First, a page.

Then she meets a guy, and yes that’s the carrot that leads her to openly defy her father. But let’s talk about that. She is defying him, but not at first. She loves her father and would want to share her feelings with him; she is desperate for him to understand, but he refuses. Like so many fairytales, The Little Mermaid is about the blossoming sexuality of a young woman and how the forces in her life try to control it, because they fear it. So King Triton destroys everything that matters to her. All of her treasures, especially the likeness of her new prince. Blows it up with his big magical man-stick.

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Do you not remember being a teenager? I do. I remember being so misunderstood, especially when it came to the guys I liked, that I made some pretty bad decisions. So Ariel, desperate and alone, runs off to seek help from the only other place she thinks she might find it, a witch. She trades her voice for what she believes is her last chance to be happy because she does not fit in at home.

Let’s talk about Ursula for a moment, and why she’s the most badass of all. Many of the characters in The Little Mermaid were shaped and developed by Howard Ashman, a lyricist and playwright with roots in musical theatre. He modeled Ursula after the legendary drag queen, Divine. Can we talk about how revolutionary that was for a Disney film in the late-eighties? Other than the army of indoctrinated daughters, Ursula is the only other female character in the film and thus Ariel’s only role model. It’s never explicit what the circumstances were, but we do hear Ursula go on about a time when she was in power, but has been banned from palace life which is why she now hates Triton so much. Let me just cut to the chase with my theory. The Little Mermaid came out in 1989, right at the end of Ronald Reagan’s presidency. Our country had been ravaged by an AIDS epidemic completely ignored and stigmatized by its president (sounds familiar), and second-wave feminism felt like a thing of the distant past. The Little Mermaid was shaped and developed by a gay man who just a few years later would die himself of AIDS. I think Divine—I mean Ursula—represents all of that, and is fucking angry about it. If Triton represents the conservative patriarchy of Ronald Reagan’s America, then Ariel is the tool with which Ursula seeks her revenge.

So yes Ariel runs off and gives her voice to the sea witch. Ursula is very convincing in all the ways she sings about the performative power of being a woman (drag queen, remember), but frankly she straight up tells her the cost of contorting yourself to please a guy. “I’m a very busy woman and I haven’t got all day. It won’t cost much, just your voice!”

I say again, it should be very evident that this is a bad decision. Why do you think Ursula wants her voice? What could be the reason? Could it be because our villain knows that a young woman’s voice is actually the most important thing she has in forging her path in the world, and developing relationships? And therefore by taking that away from Ariel she knows she stands the best chance of Ariel failing, and thus possessing her soul for eternity—really pissing off her dad?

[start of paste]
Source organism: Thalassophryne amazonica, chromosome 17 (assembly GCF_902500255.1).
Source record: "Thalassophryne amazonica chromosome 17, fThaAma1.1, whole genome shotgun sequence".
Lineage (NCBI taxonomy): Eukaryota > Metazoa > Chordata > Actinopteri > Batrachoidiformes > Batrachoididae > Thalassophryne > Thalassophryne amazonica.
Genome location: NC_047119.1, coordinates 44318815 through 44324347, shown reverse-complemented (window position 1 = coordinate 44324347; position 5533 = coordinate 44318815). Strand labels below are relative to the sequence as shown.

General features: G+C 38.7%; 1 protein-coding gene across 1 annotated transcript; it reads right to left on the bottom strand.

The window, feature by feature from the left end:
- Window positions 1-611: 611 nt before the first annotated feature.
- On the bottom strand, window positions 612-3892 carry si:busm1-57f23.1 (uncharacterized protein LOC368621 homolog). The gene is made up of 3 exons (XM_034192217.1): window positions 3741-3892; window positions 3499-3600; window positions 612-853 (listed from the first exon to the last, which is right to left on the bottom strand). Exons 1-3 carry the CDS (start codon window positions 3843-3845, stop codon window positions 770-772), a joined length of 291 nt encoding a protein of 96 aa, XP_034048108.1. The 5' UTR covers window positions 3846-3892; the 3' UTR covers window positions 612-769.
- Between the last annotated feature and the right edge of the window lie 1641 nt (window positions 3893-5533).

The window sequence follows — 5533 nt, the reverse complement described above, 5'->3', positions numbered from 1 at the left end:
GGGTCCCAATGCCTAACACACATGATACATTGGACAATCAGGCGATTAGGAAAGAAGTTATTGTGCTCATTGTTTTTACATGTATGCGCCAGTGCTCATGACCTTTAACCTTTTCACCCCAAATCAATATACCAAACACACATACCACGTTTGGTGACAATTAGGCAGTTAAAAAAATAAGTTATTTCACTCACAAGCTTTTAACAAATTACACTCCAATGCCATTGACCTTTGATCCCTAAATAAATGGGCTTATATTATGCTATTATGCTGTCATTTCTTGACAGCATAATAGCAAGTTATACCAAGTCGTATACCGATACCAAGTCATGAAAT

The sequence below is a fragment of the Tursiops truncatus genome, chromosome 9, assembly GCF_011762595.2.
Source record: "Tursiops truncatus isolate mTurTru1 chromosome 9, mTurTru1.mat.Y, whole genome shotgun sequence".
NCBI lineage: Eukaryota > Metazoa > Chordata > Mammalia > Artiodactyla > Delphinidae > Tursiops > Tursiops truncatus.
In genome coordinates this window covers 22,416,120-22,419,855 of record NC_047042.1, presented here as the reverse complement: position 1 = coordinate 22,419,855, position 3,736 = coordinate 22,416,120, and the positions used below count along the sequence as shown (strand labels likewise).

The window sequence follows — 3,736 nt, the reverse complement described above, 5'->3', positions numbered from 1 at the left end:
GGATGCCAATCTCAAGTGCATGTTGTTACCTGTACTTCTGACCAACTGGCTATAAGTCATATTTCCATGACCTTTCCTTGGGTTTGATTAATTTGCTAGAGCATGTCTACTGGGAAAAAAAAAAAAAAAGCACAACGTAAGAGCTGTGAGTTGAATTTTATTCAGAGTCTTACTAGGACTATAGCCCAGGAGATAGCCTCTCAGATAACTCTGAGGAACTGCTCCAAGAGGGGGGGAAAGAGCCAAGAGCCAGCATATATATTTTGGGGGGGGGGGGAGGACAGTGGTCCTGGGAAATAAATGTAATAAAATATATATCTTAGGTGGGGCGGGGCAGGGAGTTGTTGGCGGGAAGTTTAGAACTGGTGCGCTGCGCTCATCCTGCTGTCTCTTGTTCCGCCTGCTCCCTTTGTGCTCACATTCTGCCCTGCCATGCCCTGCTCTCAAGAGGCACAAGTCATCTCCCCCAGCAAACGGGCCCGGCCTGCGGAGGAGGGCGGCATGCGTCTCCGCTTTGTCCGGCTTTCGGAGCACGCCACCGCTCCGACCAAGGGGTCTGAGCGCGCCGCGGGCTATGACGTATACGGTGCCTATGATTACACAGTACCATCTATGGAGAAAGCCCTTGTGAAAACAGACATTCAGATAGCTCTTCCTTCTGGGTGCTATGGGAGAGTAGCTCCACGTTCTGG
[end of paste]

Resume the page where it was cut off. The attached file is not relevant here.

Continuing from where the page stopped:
But there’s another layer here that gives Ariel some power, or at the very least commands our sympathy for her. Why else might Ariel be so willing to give up her voice? Oh I don’t know, could it be because that’s the only thing about her that her father ever seemed to care about, at the expense of all her other interests? He wanted to hear her pretty singing voice, and that’s about it, so what does she turn around and do? In a bold act of defiance, however misguided, she gives away the only thing he valued. If the only thing about me that my father cared about was my pretty hair, you know what I would do? I’d cut that shit. If all he cared about was my pretty voice? I might trade it to a Sea Witch to get out of that patriarchal prison.

But of course, you shouldn’t give up your voice to be with a guy. Ursula knows this. Sebastian knows this. Flounder knows. And her daddio, King Man-Stick certainly knows this. Perhaps this lesson is more of a home run in the source material when our little mermaid continues to evaporate after giving away her voice, until she is nothing but foam on the sea and wind. Pretty sad. Disney wasn’t going to end a movie like that, so we get a chance for our hero to be redeemed thanks to the loyalty of her friends, and the love of her father. Triton’s redemption pulls on this new parent’s heartstrings the most. Sebastian says to him, “Like I always say, Your Majesty. Children got to be free to lead their own lives.”

“Then there’s just one problem,” Triton responds. “How much I’m going to miss her.” And he bestows her with her own pair of legs to do with as she pleases, and lets her go.

I love the ending. It’s as layered as an onion. Our villain, Ursula, has been run through with the jagged, phallic end of a broken down ship, and sinks to the bottom of the sea. The very ship, in fact, in which Ariel first made her appearance in the film searching for treasure and fending off a shark. Don’t think I need to unpack the metaphor there. (I also just realized, in writing this, why there were so many phallic Easter eggs in the movie, like on the poster and the priest at the wedding scene. There’s an actual penis that makes up a spire in Triton’s castle, and one of his daughters has a phallus for a hairdo. These were legendary in the 90s. Funny, makes so much sense now. But I digress). Ariel runs off and marries her prince. Who knows if she ever found out what fire was. Or why it burns. Maybe not. I imagine that if Ursula had survived, she’d shake her head at Ariel, watching her trade one patriarchy for another, and sing in her divinely gravelly voice, “Good luck.”

I’m just going to say it. My generation of women has at times felt hamstrung by the rigid demands and definitions of second-wave feminism. We were Ariel, trapped between two worlds which Triton and Ursula represent. So maybe Ursula was also a victim of Triton’s Sea. And maybe Ursula helped get her out for her own reasons. Maybe it was messy, and misguided, and manipulative. But she’s out. She found her voice, and now at least Ariel’s got a chance. At least she gets to choose. And that, my friends, is how The Little Mermaid raised a generation of third-wave feminists.

You’re welcome.